Hawaiian Electric said that even today with relatively low gas prices, charging an electric vehicle at the typical residential rate can cost about 35 percent less than fueling a gas-powered car of similar size.
On the flip side, electric vehicles cost more, even with a federal tax credit up to $7,500. The road map predicts that gas-powered and electric-powered vehicles will reach price parity by 2025.
HECO said it will have to work with automakers, dealerships and advocates to lower electric vehicles’ prices and educate consumers about options and benefits. The road map also said new-car dealers have more incentive to sell traditional vehicles because they generate more revenue from parts and maintenance.
Dave Rolf, executive director of the Hawaii Automobile Dealers Association, said 31 of the state’s 70 new-car dealerships have an electric car in their lineup.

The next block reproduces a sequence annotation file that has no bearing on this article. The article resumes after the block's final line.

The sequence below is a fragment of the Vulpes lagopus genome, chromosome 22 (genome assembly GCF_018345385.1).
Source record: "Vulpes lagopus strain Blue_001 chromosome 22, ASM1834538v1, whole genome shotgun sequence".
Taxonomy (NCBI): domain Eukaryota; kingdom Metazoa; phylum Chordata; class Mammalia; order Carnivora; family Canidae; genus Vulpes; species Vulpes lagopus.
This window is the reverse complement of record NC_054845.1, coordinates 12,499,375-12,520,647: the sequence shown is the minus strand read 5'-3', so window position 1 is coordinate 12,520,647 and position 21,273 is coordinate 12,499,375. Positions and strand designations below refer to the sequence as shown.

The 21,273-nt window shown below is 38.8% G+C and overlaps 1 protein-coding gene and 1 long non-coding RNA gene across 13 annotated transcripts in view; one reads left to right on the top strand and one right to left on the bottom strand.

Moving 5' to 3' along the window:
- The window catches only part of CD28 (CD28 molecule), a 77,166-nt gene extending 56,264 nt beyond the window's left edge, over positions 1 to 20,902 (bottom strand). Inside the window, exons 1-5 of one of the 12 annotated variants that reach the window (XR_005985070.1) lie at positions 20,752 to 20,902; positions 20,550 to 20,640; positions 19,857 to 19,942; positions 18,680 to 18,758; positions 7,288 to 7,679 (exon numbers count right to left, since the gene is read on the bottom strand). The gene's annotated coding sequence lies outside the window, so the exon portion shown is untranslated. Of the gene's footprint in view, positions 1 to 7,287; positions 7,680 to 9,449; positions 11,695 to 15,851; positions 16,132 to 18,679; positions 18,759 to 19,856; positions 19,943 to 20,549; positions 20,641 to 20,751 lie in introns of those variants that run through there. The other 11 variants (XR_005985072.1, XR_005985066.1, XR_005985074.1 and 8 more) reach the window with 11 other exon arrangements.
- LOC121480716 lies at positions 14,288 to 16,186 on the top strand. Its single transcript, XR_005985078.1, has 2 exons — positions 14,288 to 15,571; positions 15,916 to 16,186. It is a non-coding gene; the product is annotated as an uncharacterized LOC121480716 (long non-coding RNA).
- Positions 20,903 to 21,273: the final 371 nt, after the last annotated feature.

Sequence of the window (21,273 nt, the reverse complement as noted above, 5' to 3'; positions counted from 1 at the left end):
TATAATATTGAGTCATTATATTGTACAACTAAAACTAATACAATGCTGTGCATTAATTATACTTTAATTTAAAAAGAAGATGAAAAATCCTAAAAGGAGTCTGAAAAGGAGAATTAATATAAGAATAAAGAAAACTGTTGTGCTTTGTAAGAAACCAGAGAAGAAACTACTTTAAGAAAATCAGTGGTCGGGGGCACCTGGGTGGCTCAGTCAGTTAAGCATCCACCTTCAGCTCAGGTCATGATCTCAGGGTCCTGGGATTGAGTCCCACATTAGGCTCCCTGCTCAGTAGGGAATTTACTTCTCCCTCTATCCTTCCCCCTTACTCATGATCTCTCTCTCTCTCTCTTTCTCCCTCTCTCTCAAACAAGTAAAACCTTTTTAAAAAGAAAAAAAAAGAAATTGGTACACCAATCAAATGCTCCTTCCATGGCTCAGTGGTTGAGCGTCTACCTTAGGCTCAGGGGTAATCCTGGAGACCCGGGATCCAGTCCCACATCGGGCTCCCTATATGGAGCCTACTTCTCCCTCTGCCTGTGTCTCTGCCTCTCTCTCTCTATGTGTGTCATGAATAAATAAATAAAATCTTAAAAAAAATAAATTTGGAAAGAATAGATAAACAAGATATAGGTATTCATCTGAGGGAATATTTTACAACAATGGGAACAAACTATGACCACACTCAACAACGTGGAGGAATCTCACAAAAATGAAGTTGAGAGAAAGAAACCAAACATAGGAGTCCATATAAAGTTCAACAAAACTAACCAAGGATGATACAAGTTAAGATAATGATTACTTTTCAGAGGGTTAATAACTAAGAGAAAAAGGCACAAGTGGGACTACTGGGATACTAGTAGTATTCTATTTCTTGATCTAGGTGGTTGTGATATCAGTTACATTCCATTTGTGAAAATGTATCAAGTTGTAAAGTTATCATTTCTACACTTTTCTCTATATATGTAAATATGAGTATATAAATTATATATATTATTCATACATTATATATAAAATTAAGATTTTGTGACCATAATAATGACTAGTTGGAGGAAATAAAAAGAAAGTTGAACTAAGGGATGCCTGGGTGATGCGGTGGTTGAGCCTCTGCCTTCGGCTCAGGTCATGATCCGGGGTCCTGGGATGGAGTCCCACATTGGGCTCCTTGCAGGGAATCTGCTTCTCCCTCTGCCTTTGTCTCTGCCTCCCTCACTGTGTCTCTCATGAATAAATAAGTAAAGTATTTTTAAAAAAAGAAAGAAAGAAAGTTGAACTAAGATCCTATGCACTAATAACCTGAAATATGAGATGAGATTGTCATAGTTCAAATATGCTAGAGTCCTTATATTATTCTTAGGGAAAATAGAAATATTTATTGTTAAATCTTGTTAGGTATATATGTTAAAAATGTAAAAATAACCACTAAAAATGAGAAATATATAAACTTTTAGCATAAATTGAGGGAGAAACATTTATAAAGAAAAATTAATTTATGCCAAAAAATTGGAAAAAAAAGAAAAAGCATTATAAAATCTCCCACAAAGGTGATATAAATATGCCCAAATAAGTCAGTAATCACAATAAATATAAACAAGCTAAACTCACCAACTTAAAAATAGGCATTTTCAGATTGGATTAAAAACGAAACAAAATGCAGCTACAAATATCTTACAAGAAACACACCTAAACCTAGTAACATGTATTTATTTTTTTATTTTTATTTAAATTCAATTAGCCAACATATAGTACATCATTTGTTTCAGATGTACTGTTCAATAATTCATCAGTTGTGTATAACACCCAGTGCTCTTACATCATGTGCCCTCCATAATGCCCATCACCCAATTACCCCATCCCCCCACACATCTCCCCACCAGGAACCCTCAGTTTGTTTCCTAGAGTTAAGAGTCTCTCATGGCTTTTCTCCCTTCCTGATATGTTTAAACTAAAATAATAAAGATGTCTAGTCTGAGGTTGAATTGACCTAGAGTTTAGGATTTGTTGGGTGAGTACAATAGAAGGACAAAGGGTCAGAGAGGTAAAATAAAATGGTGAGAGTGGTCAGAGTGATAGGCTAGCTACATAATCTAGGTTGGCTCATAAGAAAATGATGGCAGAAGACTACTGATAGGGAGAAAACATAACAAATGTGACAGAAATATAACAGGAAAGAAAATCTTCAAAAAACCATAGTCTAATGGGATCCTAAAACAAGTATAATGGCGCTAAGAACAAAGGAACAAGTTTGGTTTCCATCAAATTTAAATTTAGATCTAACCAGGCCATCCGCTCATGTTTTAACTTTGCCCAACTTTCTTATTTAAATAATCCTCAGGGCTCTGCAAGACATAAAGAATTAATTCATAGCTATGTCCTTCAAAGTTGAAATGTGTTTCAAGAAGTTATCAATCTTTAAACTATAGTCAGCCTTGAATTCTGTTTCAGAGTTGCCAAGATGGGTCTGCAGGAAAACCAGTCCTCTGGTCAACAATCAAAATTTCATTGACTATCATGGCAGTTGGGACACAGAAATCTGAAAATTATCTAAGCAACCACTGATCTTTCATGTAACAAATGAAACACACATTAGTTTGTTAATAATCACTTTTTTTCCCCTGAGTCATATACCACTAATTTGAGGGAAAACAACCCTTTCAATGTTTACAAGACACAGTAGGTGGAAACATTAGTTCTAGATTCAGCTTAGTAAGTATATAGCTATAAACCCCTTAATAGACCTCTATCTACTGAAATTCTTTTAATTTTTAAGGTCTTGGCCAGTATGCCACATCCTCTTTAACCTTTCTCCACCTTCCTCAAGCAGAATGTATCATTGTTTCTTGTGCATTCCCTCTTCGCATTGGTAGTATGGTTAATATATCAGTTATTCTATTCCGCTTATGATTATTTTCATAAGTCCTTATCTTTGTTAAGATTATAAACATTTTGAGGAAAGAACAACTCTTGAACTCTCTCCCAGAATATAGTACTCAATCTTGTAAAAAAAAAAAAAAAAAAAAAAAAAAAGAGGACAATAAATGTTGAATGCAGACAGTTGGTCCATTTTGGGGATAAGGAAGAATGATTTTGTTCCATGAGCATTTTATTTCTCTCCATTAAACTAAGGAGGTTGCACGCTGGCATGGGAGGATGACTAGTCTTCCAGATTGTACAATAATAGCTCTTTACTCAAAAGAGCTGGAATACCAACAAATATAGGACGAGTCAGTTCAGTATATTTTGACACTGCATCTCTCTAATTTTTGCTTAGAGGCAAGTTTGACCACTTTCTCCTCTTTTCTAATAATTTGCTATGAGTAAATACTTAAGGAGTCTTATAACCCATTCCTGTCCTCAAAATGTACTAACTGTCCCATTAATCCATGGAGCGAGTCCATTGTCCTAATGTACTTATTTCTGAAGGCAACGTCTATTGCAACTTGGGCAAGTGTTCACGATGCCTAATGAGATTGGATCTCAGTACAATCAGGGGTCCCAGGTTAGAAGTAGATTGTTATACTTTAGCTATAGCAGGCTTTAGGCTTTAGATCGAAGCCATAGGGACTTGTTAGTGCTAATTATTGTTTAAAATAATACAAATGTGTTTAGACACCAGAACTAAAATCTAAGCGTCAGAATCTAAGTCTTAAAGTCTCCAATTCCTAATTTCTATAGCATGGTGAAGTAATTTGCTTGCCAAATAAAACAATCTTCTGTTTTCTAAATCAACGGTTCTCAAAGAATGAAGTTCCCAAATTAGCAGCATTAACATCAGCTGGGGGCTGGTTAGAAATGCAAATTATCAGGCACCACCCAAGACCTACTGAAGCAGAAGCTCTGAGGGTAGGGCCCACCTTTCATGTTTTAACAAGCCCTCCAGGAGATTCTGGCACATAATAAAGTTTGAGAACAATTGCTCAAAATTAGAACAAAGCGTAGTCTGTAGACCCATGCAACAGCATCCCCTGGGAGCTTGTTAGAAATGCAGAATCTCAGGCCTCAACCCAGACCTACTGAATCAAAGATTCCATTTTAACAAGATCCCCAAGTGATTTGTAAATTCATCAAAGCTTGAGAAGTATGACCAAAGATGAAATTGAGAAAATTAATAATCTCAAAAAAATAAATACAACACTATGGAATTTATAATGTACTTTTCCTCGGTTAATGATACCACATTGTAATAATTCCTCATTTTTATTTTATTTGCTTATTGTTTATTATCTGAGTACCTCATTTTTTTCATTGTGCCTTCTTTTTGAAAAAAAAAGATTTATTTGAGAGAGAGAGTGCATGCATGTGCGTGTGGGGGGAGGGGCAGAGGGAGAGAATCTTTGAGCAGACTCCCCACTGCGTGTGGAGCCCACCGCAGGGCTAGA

At the First Hawaiian International Auto Show, Friday-Sunday at the Hawai‘i Convention Center, rides in electric vehicles are planned, and display models will include a variety of electric vehicles including a sedan-SUV cross from Chinese car maker BYD that is popular with taxi companies. However, the association projects that electric vehicle sales in Hawaii in 2045 will represent only one-third of all new cars and trucks.
Rolf said the utility’s 159-page road map is impressive, but he also said that “it seems to call for traveling over bridges that aren’t in place yet.”
Along with electric vehicles’ prices, another challenge to realizing the 2045 vision is expanding a reliable network of public charging stations.